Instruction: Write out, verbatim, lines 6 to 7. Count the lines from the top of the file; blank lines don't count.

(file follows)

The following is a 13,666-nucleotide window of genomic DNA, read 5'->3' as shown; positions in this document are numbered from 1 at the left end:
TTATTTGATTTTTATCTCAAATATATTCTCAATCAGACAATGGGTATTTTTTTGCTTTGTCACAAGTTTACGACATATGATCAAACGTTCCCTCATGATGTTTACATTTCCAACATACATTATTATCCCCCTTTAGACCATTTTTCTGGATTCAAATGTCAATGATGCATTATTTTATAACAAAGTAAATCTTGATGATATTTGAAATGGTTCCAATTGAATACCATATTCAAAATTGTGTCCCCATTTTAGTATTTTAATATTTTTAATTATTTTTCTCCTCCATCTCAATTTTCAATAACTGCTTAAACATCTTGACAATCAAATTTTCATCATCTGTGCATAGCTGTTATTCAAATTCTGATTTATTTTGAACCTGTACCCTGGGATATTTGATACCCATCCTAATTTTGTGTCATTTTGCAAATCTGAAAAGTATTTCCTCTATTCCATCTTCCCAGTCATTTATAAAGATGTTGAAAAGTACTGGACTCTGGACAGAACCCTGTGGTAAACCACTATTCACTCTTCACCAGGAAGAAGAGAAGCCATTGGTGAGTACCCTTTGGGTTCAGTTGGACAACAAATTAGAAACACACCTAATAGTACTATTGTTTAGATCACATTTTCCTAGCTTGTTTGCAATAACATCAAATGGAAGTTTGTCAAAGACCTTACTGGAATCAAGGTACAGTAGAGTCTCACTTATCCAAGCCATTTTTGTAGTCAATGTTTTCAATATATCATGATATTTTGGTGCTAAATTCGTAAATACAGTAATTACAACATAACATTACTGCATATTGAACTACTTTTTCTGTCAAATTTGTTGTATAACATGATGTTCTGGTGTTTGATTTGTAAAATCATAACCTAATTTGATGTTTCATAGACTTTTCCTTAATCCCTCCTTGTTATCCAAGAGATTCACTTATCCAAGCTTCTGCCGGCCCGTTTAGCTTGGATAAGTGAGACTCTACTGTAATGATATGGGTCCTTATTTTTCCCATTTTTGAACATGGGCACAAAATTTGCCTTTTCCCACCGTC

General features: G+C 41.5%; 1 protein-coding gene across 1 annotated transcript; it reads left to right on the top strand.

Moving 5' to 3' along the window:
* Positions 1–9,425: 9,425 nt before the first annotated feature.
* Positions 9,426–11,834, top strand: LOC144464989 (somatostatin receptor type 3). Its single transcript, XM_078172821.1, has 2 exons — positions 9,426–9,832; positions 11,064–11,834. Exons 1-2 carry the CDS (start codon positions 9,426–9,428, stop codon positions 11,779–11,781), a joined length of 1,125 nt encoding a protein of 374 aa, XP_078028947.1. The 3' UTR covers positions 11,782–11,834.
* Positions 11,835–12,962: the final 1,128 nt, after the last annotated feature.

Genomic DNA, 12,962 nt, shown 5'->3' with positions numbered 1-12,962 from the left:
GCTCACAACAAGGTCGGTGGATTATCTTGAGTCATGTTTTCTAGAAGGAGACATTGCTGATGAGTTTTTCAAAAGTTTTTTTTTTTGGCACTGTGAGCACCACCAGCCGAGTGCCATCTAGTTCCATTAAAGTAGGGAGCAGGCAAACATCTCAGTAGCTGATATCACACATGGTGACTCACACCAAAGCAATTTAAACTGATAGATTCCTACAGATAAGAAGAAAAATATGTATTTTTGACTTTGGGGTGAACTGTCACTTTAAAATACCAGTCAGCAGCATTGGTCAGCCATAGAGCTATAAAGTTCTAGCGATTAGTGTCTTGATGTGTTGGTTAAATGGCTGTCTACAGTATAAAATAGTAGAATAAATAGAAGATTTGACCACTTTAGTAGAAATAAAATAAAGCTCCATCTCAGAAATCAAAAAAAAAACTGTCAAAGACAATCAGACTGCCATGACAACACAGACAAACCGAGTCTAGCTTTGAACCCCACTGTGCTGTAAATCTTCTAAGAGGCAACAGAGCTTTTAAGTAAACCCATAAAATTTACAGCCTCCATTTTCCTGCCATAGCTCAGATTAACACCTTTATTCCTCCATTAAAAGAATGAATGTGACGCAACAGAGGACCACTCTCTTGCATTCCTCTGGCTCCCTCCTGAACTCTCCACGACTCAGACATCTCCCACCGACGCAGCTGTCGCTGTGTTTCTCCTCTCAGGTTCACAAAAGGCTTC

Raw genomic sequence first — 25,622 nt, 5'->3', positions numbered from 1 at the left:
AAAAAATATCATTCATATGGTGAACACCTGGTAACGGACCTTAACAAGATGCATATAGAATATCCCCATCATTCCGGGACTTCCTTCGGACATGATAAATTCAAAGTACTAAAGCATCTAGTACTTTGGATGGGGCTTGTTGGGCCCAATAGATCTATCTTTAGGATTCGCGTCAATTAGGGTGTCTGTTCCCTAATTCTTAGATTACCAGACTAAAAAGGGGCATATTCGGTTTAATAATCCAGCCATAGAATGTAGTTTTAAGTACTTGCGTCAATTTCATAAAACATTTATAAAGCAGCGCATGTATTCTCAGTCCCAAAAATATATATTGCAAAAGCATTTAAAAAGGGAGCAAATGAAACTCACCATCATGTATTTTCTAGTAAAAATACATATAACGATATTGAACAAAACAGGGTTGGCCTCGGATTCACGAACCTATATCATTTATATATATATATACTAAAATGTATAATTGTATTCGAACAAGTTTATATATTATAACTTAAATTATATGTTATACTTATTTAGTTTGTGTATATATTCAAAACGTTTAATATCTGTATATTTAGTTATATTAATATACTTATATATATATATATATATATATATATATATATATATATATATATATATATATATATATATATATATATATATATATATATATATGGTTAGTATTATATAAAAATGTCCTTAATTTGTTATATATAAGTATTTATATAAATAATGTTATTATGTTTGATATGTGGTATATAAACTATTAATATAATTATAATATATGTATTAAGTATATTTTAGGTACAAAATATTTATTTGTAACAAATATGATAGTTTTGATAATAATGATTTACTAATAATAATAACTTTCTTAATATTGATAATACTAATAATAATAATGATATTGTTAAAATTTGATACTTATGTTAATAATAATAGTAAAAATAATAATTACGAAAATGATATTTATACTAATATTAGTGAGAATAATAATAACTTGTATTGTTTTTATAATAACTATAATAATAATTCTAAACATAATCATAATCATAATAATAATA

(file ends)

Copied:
* Positions 9,426–11,834, top strand: LOC144464989 (somatostatin receptor type 3). Its single transcript, XM_078172821.1, has 2 exons — positions 9,426–9,832; positions 11,064–11,834. Exons 1-2 carry the CDS (start codon positions 9,426–9,428, stop codon positions 11,779–11,781), a joined length of 1,125 nt encoding a protein of 374 aa, XP_078028947.1. The 3' UTR covers positions 11,782–11,834.
* Positions 11,835–12,962: the final 1,128 nt, after the last annotated feature.